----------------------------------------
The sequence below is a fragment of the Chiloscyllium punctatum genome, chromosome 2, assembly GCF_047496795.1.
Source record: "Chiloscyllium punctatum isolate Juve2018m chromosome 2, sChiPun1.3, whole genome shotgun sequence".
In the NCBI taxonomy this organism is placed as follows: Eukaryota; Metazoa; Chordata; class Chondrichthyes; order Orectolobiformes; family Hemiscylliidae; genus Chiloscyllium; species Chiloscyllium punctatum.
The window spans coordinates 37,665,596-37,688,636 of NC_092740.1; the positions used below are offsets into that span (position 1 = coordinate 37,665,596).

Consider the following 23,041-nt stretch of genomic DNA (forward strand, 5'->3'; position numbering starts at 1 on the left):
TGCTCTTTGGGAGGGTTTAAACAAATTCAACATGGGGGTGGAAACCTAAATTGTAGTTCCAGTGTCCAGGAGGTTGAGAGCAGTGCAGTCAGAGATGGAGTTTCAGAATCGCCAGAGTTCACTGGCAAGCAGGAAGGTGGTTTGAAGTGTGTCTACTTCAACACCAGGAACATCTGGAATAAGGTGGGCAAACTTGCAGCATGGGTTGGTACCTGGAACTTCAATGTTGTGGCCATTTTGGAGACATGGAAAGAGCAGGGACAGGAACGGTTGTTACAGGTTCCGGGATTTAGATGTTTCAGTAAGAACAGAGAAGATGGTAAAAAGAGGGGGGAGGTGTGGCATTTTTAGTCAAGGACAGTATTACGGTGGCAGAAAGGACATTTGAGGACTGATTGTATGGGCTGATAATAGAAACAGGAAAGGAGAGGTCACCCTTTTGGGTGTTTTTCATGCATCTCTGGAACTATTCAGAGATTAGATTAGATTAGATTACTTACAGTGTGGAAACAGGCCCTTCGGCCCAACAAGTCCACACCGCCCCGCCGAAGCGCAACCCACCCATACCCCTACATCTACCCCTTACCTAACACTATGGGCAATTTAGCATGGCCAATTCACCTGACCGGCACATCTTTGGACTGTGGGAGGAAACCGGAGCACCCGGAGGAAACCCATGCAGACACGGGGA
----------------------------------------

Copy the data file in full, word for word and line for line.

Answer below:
The sequence below is a fragment of the Chiloscyllium punctatum genome, chromosome 2, assembly GCF_047496795.1.
Source record: "Chiloscyllium punctatum isolate Juve2018m chromosome 2, sChiPun1.3, whole genome shotgun sequence".
In the NCBI taxonomy this organism is placed as follows: Eukaryota; Metazoa; Chordata; class Chondrichthyes; order Orectolobiformes; family Hemiscylliidae; genus Chiloscyllium; species Chiloscyllium punctatum.
The window spans coordinates 37,665,596-37,688,636 of NC_092740.1; the positions used below are offsets into that span (position 1 = coordinate 37,665,596).

Consider the following 23,041-nt stretch of genomic DNA (forward strand, 5'->3'; position numbering starts at 1 on the left):
TGCTCTTTGGGAGGGTTTAAACAAATTCAACATGGGGGTGGAAACCTAAATTGTAGTTCCAGTGTCCAGGAGGTTGAGAGCAGTGCAGTCAGAGATGGAGTTTCAGAATCGCCAGAGTTCACTGGCAAGCAGGAAGGTGGTTTGAAGTGTGTCTACTTCAACACCAGGAACATCTGGAATAAGGTGGGCAAACTTGCAGCATGGGTTGGTACCTGGAACTTCAATGTTGTGGCCATTTTGGAGACATGGAAAGAGCAGGGACAGGAACGGTTGTTACAGGTTCCGGGATTTAGATGTTTCAGTAAGAACAGAGAAGATGGTAAAAAGAGGGGGGAGGTGTGGCATTTTTAGTCAAGGACAGTATTACGGTGGCAGAAAGGACATTTGAGGACTGATTGTATGGGCTGATAATAGAAACAGGAAAGGAGAGGTCACCCTTTTGGGTGTTTTTCATGCATCTCTGGAACTATTCAGAGATTAGATTAGATTAGATTACTTACAGTGTGGAAACAGGCCCTTCGGCCCAACAAGTCCACACCGCCCCGCCGAAGCGCAACCCACCCATACCCCTACATCTACCCCTTACCTAACACTATGGGCAATTTAGCATGGCCAATTCACCTGACCGGCACATCTTTGGACTGTGGGAGGAAACCGGAGCACCCGGAGGAAACCCATGCAGACACGGGGA